The web monitoring and network intelligence firm ThousandEyes observed the GitHub attack on Wednesday. "This was a successful mitigation. Everything transpired in 15 to 20 minutes," says Alex Henthorne-Iwane, vice president of product marketing at ThousandEyes. "If you look at the stats you’ll find that globally speaking DDoS attack detection alone generally takes about an hour plus, which usually means there’s a human involved looking and kind of scratching their head. When it all happens within 20 minutes you know that this is driven primarily by software. It’s nice to see a picture of success."

    GitHub continued routing its traffic through Prolexic for a few hours to ensure that the situation was resolved. Akamai's Shaul says he suspects that attackers targeted GitHub simply because it is a high-profile service that would be impressive to take down. The attackers also may have been hoping to extract a ransom. "The duration of this attack was fairly short," he says. "I think it didn’t have any impact so they just said that’s not worth our time anymore."

    Until memcached servers get off the public internet, though, it seems likely that attackers will give a DDoS of this scale another shot.

  2. #2
    It's probably to be expected since some of the Q anon stuff is hosted over there. If you ever needed a hint to know if the Q posts are legit, all you need to do is look at the attacks against every site where Q stuff is/has been posted.
    Last edited by susie0884; 03-07-2018 at 10:00 AM.

  3. #3
    Join Date
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    Quote Originally Posted by susie0884 View Post
    It's probably to be expected since some of the Q anon stuff is posted there. If you ever needed a hint to know if the Q posts are legit, all you need to do is look at the attacks against every site where Q stuff is/has been posted.
    Well now, that makes a great deal of sense, thanks for the info susie0884. Every tidbit adds a little more information.

    Michael

  4. #4
    Join Date
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    Quote Originally Posted by susie0884 View Post
    It's probably to be expected since some of the Q anon stuff is posted there. If you ever needed a hint to know if the Q posts are legit, all you need to do is look at the attacks against every site where Q stuff is/has been posted.
    My first thought. V

  5. #5
    Join Date
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    NSA

  6. #6
    Join Date
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    Quote Originally Posted by vessie View Post
    My first thought. V
    Likewise. If you are getting flak, you are over the target
    ” Watch ye therefore and pray always that ye may be accounted worthy to escape all these things that shall come to pass and to stand before the Son of Man”
    Luke 21:36

    COLLAPSE NOW: avoid the rush

  7. #7
    ^^^Glad my intuition runs in the same channel as everyone else’s, here.

  8. #8
    It was a powerful attack. Thank God it was resolved.

  9. #9
    Join Date
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    As a developer, we use GitHub all the time.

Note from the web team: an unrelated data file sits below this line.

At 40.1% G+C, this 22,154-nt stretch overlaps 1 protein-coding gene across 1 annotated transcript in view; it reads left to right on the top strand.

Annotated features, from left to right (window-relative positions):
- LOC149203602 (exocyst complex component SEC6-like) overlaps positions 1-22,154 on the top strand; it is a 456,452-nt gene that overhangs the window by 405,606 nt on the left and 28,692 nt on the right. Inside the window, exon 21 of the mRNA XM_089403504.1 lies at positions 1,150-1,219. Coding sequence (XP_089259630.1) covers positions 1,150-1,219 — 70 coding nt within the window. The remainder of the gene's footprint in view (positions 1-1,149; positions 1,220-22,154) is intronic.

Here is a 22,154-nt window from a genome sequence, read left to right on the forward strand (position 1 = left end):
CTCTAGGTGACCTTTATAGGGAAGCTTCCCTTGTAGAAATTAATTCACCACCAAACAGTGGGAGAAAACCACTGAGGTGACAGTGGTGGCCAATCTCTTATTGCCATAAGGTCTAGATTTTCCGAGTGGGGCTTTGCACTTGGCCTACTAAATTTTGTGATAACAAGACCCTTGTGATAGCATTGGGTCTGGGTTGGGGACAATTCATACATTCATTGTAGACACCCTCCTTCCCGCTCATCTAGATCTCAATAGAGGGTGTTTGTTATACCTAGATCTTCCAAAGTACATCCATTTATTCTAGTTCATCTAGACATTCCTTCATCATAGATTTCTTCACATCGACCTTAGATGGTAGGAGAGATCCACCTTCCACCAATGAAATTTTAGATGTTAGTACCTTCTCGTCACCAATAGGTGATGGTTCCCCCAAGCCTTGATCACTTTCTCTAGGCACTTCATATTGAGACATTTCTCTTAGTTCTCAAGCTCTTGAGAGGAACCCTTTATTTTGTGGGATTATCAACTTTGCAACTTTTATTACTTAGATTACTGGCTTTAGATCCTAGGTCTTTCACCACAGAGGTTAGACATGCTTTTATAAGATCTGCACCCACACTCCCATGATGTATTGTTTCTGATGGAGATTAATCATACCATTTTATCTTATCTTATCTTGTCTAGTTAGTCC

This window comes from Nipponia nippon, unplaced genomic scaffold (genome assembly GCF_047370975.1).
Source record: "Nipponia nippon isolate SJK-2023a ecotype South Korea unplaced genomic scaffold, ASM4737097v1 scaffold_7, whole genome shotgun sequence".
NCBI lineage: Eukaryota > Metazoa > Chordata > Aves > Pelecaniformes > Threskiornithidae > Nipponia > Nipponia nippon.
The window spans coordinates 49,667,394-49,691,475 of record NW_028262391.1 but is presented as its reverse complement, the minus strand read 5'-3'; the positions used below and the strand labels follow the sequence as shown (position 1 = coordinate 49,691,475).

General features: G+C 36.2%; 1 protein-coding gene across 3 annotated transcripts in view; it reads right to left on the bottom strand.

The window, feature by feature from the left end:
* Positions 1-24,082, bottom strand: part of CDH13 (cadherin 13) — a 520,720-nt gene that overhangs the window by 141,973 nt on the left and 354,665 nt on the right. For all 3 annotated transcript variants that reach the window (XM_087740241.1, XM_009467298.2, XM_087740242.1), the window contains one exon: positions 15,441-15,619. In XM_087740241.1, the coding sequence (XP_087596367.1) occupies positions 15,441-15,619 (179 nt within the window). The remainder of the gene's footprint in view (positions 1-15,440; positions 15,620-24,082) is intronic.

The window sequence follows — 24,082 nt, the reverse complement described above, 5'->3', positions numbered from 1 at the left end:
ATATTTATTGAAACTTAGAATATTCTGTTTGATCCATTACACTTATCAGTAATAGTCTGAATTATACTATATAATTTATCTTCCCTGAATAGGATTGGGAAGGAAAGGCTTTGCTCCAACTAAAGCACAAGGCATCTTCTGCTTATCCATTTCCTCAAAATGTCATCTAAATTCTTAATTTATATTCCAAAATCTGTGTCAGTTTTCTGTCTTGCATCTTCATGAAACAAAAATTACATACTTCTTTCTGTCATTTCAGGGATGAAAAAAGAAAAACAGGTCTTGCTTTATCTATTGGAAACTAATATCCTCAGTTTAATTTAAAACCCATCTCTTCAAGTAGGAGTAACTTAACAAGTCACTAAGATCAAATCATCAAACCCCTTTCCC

HB
    "The national budget must be balanced. The public debt must be reduced; the arrogance of the authorities must be moderated and controlled. Payments to foreign governments must be reduced, if the nation doesn't want to go bankrupt. People must again learn to work, instead of living on public assistance."
    Cicero, 55 BC
    Roman author, orator, & politician (106 BC - 43 BC)
    "The more things change, the more they stay the same." -- popular cliché

  10. #10
    Yesterday there was a lot of exposure of a link to GitHub with the QAnon stuff with a specific post about a forthcoming HRC video... x rated. We'll see. Then the DDoS attack started.

  11. #11
    Join Date
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    Might be wise to archive some of the crucial material, lest it disappear completely.
    "Freedom is not something to be secured in any one moment of time. We must struggle to preserve it every day. And freedom is never more than one generation away from extinction."
    -Ronald Reagan

  12. #12
    Quote Originally Posted by Sleeping Cobra View Post
    NSA
    Actually the Clowns in America and their varied associates would be the more likely attackers. The NSA would be more likely to protect it.

  13. #13
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    Quote Originally Posted by susie0884 View Post
    It's probably to be expected since some of the Q anon stuff is hosted over there. If you ever needed a hint to know if the Q posts are legit, all you need to do is look at the attacks against every site where Q stuff is/has been posted.
    Are you sure about that? Posted at GitHub?
    "People are best convinced by reasons they discover on their own."

    "The next 20 years are going to be completely unlike the last 20 years." - Chris Martenson (The New 2014 Crash Course)

  14. #14
    Join Date
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    btt
    Don't just go to church. BE THE CHURCH!

  15. #15
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    Quote Originally Posted by susie0884 View Post
    It's probably to be expected since some of the Q anon stuff is hosted over there. If you ever needed a hint to know if the Q posts are legit, all you need to do is look at the attacks against every site where Q stuff is/has been posted.




    Has Q tried to communicate on the "Second Life" virtual reality program recently? The reason I ask is that SL suffered the biggest DDOS attack in its history one week ago for some reason or another. It took Linden Labs (who owns the SL program) about two whole days to completely overcome that attack last week. I know this for a fact as I am a member of SL and usually log in there at least once per day on most days. I had a lot of difficulty even logging in last week and I also had difficulty staying online even after I logged in there.

  16. #16
    Quote Originally Posted by Kris Gandillon View Post
    Are you sure about that? Posted at GitHub?
    Yes the main Q annon post list used to be right here:

    https://qcodefag.github.io/
    But not likely to die free